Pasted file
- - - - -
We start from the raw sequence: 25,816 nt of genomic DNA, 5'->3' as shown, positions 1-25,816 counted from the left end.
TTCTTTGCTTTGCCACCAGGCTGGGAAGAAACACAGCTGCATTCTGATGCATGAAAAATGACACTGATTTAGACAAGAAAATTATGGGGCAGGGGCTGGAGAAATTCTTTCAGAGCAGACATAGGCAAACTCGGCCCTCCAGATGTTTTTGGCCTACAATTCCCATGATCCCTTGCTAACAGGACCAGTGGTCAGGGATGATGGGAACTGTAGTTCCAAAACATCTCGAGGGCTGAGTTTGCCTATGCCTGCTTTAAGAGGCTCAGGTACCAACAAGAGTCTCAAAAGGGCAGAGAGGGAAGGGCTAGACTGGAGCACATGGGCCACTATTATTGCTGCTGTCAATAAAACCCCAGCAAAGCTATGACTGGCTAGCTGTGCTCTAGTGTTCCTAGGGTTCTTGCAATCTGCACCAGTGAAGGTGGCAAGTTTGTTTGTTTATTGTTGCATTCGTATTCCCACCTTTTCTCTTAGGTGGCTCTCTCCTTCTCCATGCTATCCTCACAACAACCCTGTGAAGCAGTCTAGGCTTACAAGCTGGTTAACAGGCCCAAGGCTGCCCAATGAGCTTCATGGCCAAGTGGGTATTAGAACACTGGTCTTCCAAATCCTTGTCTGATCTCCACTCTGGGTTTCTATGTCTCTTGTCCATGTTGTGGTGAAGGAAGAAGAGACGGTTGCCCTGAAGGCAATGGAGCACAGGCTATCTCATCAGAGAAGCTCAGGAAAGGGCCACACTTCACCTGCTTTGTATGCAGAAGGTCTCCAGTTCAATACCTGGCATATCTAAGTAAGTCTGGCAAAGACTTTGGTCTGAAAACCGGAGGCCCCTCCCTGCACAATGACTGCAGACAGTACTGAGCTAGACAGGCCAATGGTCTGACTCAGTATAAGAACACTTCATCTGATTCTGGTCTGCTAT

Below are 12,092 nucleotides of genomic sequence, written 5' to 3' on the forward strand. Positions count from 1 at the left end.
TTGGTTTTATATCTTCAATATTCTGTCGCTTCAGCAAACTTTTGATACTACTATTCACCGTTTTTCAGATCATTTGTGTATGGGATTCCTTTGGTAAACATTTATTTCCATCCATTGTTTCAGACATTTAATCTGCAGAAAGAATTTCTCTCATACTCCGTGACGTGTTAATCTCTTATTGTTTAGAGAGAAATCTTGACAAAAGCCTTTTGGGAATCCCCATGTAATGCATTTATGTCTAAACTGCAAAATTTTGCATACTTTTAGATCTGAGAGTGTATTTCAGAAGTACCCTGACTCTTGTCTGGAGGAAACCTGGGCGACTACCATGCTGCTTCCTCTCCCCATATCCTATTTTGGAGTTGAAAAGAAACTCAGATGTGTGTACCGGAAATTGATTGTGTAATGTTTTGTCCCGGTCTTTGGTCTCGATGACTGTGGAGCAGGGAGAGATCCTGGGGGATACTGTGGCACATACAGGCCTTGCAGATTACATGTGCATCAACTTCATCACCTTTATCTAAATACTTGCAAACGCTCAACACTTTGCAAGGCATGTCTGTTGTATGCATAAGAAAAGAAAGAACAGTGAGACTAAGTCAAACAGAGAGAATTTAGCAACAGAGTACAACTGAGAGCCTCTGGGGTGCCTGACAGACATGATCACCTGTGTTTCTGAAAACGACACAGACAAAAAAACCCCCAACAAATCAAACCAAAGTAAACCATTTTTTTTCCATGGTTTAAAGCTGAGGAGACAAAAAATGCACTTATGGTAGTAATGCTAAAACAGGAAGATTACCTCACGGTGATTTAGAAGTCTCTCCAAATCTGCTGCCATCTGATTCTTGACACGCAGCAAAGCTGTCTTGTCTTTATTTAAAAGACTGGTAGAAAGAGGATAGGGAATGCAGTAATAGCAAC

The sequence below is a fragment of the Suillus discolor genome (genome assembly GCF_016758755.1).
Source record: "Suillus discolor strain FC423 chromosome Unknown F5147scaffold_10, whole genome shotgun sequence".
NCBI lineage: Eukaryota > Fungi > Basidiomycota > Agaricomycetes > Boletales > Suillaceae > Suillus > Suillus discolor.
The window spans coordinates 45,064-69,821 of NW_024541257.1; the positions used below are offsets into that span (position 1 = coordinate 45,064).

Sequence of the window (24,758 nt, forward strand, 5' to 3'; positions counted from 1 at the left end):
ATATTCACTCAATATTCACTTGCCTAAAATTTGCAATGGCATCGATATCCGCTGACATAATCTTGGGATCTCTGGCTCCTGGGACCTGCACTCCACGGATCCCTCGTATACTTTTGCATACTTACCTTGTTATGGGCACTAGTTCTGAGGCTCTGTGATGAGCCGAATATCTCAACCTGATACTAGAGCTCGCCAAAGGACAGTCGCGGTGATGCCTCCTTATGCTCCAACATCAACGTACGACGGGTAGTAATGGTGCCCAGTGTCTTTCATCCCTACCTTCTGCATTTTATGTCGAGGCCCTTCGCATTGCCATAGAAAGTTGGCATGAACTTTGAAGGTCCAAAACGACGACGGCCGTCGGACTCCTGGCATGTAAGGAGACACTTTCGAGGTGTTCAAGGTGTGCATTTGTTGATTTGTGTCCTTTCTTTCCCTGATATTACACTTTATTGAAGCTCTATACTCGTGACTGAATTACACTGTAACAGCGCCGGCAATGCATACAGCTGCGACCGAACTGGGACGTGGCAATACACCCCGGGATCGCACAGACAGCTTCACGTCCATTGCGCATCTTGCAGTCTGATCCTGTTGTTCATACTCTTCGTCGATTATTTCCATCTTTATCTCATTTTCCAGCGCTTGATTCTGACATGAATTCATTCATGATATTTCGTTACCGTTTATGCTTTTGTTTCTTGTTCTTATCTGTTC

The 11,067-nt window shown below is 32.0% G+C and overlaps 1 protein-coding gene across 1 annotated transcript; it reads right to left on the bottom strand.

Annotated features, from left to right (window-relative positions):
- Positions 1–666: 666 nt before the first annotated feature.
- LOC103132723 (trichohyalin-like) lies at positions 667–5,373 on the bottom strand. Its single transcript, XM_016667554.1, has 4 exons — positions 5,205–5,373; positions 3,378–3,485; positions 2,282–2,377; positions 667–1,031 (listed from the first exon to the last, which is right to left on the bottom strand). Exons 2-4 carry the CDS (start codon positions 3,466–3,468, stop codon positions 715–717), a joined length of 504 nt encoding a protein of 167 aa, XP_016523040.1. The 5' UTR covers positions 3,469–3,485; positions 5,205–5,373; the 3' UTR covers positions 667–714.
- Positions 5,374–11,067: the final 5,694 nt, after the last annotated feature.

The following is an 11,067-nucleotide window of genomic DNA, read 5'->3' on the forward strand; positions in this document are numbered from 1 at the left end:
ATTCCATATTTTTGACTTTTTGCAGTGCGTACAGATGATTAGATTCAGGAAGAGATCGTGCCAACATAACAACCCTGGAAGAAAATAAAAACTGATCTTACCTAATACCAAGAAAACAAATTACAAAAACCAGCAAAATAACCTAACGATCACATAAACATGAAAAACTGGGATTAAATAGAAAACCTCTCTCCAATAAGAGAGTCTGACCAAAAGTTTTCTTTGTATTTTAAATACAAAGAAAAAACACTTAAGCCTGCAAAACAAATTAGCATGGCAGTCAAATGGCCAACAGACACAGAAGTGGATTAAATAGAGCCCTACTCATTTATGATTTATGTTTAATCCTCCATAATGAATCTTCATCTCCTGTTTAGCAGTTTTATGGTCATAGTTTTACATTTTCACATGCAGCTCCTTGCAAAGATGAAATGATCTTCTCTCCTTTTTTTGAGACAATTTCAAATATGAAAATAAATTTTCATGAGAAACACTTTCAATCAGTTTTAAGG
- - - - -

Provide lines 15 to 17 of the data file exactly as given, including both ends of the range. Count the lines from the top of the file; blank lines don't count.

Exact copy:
- Positions 5,374–11,067: the final 5,694 nt, after the last annotated feature.

The following is an 11,067-nucleotide window of genomic DNA, read 5'->3' on the forward strand; positions in this document are numbered from 1 at the left end:
ATTCCATATTTTTGACTTTTTGCAGTGCGTACAGATGATTAGATTCAGGAAGAGATCGTGCCAACATAACAACCCTGGAAGAAAATAAAAACTGATCTTACCTAATACCAAGAAAACAAATTACAAAAACCAGCAAAATAACCTAACGATCACATAAACATGAAAAACTGGGATTAAATAGAAAACCTCTCTCCAATAAGAGAGTCTGACCAAAAGTTTTCTTTGTATTTTAAATACAAAGAAAAAACACTTAAGCCTGCAAAACAAATTAGCATGGCAGTCAAATGGCCAACAGACACAGAAGTGGATTAAATAGAGCCCTACTCATTTATGATTTATGTTTAATCCTCCATAATGAATCTTCATCTCCTGTTTAGCAGTTTTATGGTCATAGTTTTACATTTTCACATGCAGCTCCTTGCAAAGATGAAATGATCTTCTCTCCTTTTTTTGAGACAATTTCAAATATGAAAATAAATTTTCATGAGAAACACTTTCAATCAGTTTTAAGG